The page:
While it may seem obvious now that the phrase 'tan your hide' "takes its origins from the way that leather is processed", the historical evidence suggests that, insofar as the phrase does take its origins from that process, that is the least significant contribution to the original meaning. The context of early uses suggests, rather, that the phrase is an elided version of this claim:
I'm gonna flay you, then tan the hide.
Early uses do not necessarily express the first part ("flay you") outright; it was (and is), however, understood that a 'hide' cannot be tanned until the animal has been skinned.
The context of the first attestation in the OED,
Let not your Worships thick skin be too sensible that we thus Tan your Hide.
[from around 1670, in Expostulatory letter, A mild, from the plaindealing farmers of the neighbouring villages to the men of Buckingham]
is not available to me, so I must set it aside without comment. The second OED attestation, from the 1732 play The devil to pay (Charles Coffey),
...to Work, to Work, come and spin, you Drab, or I'll tan your Hide for you....
follows in the train of an earlier beating:
Lady. ...What Rascal are you?
Job. This is amazing, I never heard such Words from her before. If I take my Strap to you, I'll make you know your Husband....
Job. ...to Work, to Work, come and spin, you Drab, or I'll tan your Hide for you....
Coffey's play The devil to pay itself follows, too closely, in the train of an earlier beating, as encountered in The devil of a wife, a play by Thomas Jevon. Jevon died in 1688; his play was published in 1735, yet Coffey's 1732 play The devil to pay obviously owes...overmuch...to Jevon's play:
Job. Come, come, you Quean, I'll make you leave your fooling, come to your Spindle, or else I'll lam your Hide, you were ne'er lamm'd so since you were an Inch long.
In Jevon's play, "lam" (and "lamm'd") are used with the meaning shown in the 1825 A glossary of north country words in use, by John Trotter Brockett:
Lam, Lamb, to beat soundly. "Aw'l lamb yor hide."
"Lamb them, lads; lamb them!" — a cant phrase of the time, derived from the fate of Dr. Lambe, an astrologer and quack, who was knocked on the head by the rabble in Charles the First's time.
Peveril of the Peak, vol. iv. p. 132.
Plainly, 'tan' in the early use found in Coffey's play is being employed with the metonymic sense of 'beat'; already, before 1732, little of the literal sense of 'to tan', that is, "to cure leather with tannins", remains in Coffey's use, which seems to have been, um, 'lifted', more or less directly, from Jevon's earlier (before 1688) use 'lam' of in the sense of "beat".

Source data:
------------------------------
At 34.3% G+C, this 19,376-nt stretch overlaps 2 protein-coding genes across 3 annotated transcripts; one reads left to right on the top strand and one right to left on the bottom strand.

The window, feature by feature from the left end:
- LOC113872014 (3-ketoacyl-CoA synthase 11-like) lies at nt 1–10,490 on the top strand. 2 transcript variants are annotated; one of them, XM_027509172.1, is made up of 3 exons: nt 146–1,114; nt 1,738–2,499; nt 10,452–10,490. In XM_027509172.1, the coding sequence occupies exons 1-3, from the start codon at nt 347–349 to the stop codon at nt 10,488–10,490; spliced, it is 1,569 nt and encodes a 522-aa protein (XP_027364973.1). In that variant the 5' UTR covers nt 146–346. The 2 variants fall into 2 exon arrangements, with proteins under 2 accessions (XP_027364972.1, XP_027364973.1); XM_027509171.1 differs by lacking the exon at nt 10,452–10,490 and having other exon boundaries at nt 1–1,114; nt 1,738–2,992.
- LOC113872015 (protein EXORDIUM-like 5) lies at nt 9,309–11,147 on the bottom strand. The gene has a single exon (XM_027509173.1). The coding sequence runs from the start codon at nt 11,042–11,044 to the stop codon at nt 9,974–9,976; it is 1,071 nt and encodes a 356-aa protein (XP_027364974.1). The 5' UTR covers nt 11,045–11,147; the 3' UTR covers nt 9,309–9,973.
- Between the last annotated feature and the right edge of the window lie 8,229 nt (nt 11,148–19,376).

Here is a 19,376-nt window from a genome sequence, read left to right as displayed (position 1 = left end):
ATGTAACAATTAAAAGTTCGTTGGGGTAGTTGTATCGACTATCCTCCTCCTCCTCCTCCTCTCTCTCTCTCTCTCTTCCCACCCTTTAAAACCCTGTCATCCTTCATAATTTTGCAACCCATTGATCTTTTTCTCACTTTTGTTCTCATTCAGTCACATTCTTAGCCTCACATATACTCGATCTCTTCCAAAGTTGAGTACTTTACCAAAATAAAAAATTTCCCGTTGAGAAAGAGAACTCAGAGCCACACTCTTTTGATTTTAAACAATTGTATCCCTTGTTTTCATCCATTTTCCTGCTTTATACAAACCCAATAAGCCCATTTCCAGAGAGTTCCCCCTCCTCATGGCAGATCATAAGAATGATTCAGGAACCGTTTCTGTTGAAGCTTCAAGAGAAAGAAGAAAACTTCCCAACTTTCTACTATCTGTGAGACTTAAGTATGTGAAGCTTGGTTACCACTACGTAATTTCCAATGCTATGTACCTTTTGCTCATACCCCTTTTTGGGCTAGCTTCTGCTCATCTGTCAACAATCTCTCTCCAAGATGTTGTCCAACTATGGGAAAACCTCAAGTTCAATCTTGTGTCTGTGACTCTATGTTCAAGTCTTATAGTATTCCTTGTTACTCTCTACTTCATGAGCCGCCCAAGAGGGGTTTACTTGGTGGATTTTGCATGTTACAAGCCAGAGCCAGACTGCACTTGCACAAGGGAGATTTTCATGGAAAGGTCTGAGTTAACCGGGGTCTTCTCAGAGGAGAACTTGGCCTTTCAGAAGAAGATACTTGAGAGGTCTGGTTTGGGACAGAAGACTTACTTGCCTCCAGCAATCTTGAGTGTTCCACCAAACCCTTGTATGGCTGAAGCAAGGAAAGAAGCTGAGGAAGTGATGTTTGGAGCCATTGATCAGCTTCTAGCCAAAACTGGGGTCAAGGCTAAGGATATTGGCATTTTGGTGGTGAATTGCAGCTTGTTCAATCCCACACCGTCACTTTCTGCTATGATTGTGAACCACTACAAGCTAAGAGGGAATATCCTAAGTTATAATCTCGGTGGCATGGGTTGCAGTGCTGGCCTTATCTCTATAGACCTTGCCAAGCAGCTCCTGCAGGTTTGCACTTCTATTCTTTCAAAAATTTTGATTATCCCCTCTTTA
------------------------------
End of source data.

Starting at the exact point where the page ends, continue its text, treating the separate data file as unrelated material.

The same metonymic distillation of 'tan' into the sense of 'beat' as was seen in Coffey's 1732 play can be found in another 1732 publication, a translation of Molière's The Miser, where the translation of je vous rosserai is "I shall tan your Hide." The French verb rosserai translates literally as "whip", "flog", "trounce", "beat up", etc. It is, however, beyond my expertise to say which meaning was likely in French of the 1600s.
Doubling back to Brockett's 1825 glossary, and an 1830 publication by Robert Forby (Vocabulary of East Anglia, a vocabulary which the title page advertises as having been collected in the last two decades of the 1700s), I observe that two other survivals (along with 'tan your hide' and 'lam') from the 18th century suggest the close association of 'tan' with 'flay', 'flog', 'thresh' — that is, the 'tan' in 'tan your hide' is the promised result after the acquisition of your hide by a severe beating. Those survivals are 'to hide' and 'a hiding', in the sense of 'to beat' and 'a beating' respectively.
Hide, to beat. "I'll hide your jacket."
[From Brockett, 1825: note that 'jacket' in Brockett's quote is used in the sense of "skin".]
HIDE, v. to thresh; to curry the hide. BR.
HIDING, s. a beating.
[From Forby, 1830: Forby's "BR." credits Brockett's definition; 'thresh' is what OED says is the "earlier and etymological form of THRASH v."]
None of the foregoing is conclusive with respect to my claim that, after examining the historical evidence given above and more, 'tan your hide' referred not so much to discoloration of skin as to a beating so severe as to flay the recipient, followed by a promise to tan the hide removed by the flaying. Either explanation of the origin of the term (that it refers to skinning followed by curing, or that it refers to simple discoloring) might serve as well as the other; however, in the absence of direct historical evidence contradicting my observations, mine is the more likely explanation of early use of the phrase.